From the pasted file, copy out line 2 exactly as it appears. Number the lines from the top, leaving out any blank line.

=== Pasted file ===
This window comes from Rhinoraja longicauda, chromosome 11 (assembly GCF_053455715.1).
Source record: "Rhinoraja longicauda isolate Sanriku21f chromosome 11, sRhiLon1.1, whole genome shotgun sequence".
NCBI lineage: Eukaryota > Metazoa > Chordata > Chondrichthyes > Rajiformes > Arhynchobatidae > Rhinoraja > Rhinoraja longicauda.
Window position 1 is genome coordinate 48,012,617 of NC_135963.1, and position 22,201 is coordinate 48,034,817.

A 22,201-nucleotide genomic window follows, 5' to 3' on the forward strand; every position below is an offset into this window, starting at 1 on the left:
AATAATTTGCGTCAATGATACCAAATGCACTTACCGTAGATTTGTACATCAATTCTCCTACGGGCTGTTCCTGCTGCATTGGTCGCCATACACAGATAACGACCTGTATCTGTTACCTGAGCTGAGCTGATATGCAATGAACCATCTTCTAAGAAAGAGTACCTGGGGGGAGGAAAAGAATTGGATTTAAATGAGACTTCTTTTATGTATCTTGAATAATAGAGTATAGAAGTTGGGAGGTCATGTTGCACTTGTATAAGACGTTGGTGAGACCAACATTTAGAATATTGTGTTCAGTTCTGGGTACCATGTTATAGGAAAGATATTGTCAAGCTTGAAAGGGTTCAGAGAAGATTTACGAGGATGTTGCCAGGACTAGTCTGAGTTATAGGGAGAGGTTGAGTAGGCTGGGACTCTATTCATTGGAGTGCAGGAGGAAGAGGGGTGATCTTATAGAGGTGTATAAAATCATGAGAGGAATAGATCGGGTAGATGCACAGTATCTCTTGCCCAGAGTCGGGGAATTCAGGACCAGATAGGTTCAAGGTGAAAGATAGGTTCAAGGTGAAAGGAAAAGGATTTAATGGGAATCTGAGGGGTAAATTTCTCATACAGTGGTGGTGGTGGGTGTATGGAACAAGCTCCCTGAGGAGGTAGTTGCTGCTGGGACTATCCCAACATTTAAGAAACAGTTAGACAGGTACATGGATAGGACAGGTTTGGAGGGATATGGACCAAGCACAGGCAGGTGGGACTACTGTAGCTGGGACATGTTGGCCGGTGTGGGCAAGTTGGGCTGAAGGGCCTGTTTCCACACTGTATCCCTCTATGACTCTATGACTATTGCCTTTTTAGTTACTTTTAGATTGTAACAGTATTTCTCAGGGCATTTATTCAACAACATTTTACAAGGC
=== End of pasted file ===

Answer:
Source record: "Rhinoraja longicauda isolate Sanriku21f chromosome 11, sRhiLon1.1, whole genome shotgun sequence".